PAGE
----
Who Should Use It:
You might want to choose Network Solutions if its longevity seems like insurance for your domain. It offers 100-year domain registration plans, and it’s the longest-living registrar, so unlikely to go out of business.
N/A

N/A

N/A

N/A

N/A

N/A

BuyDomains is a unique type of domain registrar. It’s more like an auction site for former domains that have a high value. So, if you search for a domain name that’s available on other domain registrars, it won’t show up on BuyDomains, but similar domains that are for sale will. For example, we searched for “ghostlycastle.com” and a list of domains for sale popped up, including “castleonline.com” for $5,088 USD ($6,794.68 CAD).
For domain privacy and renewal, you’ll have to transfer your domain to a typical domain registrar after buying the one you want from BuyDomains.
Who Should Use It: BuyDomains is a great place to buy a domain if you’re looking for a premium name that was previously registered. You can find some good deals and excellent domain names for businesses.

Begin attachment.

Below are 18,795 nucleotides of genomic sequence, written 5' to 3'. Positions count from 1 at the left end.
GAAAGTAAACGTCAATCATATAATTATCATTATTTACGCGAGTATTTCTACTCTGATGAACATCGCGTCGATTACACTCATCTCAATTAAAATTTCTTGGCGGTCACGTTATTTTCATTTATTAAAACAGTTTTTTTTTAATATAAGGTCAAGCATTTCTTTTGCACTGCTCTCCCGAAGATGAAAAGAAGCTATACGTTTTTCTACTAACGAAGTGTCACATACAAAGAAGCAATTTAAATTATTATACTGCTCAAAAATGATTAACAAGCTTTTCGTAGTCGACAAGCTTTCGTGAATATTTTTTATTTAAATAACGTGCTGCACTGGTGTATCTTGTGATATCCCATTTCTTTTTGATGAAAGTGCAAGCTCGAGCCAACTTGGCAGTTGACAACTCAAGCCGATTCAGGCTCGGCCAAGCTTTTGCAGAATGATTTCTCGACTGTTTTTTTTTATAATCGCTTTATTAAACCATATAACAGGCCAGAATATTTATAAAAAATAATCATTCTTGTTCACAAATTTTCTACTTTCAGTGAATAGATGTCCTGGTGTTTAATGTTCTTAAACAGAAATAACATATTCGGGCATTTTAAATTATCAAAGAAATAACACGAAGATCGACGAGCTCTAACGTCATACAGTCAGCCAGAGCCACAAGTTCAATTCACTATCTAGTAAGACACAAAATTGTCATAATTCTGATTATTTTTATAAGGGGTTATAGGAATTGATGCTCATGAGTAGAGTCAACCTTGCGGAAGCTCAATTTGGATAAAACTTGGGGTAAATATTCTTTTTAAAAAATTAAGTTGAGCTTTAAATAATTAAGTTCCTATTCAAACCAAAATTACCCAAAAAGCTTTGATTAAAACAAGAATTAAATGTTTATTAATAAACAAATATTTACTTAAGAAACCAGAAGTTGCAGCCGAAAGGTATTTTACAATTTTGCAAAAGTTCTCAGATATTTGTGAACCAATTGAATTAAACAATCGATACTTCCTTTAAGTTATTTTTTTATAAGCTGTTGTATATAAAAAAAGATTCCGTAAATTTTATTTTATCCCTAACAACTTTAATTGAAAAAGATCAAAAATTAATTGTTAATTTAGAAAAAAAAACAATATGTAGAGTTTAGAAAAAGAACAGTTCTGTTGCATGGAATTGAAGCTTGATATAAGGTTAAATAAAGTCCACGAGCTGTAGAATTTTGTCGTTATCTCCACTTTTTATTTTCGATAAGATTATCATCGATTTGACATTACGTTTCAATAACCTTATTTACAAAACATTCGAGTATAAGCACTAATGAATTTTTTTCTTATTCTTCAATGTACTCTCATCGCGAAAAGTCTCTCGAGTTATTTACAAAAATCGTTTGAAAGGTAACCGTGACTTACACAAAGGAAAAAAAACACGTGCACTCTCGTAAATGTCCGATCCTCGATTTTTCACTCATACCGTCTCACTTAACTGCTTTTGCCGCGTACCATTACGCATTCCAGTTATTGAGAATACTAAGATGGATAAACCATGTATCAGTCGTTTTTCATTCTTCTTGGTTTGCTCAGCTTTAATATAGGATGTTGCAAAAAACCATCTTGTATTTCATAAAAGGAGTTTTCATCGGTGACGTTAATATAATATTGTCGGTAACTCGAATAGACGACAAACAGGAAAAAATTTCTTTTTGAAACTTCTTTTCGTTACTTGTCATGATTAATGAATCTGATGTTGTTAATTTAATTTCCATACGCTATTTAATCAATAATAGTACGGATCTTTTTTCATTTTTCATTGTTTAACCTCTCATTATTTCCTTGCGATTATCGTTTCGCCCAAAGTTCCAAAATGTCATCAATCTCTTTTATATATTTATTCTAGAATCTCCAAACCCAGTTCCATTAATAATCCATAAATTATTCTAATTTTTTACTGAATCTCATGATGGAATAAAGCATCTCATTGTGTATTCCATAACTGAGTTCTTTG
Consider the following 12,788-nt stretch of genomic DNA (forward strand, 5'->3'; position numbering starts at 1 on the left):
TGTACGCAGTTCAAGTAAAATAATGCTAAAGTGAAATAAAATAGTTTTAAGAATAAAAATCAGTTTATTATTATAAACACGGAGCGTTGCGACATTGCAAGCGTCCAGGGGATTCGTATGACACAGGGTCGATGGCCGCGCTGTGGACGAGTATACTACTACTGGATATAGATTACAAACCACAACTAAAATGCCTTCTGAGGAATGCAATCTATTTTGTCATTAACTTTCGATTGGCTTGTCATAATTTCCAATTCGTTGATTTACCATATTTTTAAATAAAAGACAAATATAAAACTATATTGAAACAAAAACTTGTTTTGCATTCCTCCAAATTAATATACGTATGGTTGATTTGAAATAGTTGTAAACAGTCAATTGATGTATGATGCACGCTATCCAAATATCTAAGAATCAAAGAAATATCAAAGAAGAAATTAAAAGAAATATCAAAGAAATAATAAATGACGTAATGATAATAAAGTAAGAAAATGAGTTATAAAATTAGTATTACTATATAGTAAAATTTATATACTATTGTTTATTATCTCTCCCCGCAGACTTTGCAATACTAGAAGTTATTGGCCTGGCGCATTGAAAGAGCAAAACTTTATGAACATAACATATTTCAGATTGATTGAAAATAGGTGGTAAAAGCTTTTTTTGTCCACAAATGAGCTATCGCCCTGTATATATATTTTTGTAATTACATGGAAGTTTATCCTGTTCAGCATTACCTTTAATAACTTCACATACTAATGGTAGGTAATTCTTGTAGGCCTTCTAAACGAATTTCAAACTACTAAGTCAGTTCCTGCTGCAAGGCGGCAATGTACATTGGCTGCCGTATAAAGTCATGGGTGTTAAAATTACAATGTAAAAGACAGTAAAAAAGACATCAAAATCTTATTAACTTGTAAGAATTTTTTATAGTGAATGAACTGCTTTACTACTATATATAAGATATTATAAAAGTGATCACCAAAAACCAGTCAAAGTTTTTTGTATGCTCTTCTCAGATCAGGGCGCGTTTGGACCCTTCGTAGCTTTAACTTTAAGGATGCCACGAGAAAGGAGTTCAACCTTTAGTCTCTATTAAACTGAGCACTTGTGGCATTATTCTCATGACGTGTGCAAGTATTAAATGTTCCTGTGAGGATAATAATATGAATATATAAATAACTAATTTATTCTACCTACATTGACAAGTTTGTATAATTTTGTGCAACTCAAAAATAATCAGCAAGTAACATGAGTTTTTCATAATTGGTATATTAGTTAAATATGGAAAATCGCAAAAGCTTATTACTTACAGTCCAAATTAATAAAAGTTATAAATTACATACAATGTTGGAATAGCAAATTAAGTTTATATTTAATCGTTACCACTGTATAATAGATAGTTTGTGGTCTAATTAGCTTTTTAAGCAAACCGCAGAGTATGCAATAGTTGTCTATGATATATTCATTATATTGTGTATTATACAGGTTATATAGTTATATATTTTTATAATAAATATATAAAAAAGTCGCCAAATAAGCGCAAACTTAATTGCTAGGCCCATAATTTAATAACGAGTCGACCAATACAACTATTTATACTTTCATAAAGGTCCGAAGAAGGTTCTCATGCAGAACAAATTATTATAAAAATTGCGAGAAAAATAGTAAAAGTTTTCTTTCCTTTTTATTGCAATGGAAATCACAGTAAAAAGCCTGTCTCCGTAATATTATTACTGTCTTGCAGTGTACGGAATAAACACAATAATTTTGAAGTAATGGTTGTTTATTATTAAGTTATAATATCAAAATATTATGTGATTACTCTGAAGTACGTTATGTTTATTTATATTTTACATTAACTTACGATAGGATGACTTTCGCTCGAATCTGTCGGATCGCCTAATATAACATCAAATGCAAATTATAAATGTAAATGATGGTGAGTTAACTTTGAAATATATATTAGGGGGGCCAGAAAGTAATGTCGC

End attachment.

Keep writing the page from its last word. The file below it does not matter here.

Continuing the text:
When choosing a domain name registrar, it’s vital to consider a variety of factors. For example, you not only want a registrar that offers the domain name extensions (e.g., .com or .biz) you’re looking for, but also offers competitively priced domains (for your first year and every year thereafter), and includes money-saving extras.
Here’s what to consider when choosing a domain name:
By looking at the factors above, you can help find the best domain registrar for you and your unique preferences and needs.
In order to determine the best domain registrars for small businesses, Forbes Advisor researched providers in the space and narrowed it down to the 10 top providers. We analyzed them across five primary categories for a total of 12 different metrics. Then, we gave more weight to the features that matter most to small businesses.
Here are the metrics we used to evaluate the top domain name registrars.
Pricing is one of the driving factors in determining which of the leading domain name registrars are the best. This accounts for 40% of our scoring. Domain name pricing is notoriously tricky—many registrars offer low-cost introductory pricing, followed by a steep increase in pricing upon renewal. By looking at both the intro and renewal rates, we got a complete picture of long-term affordability.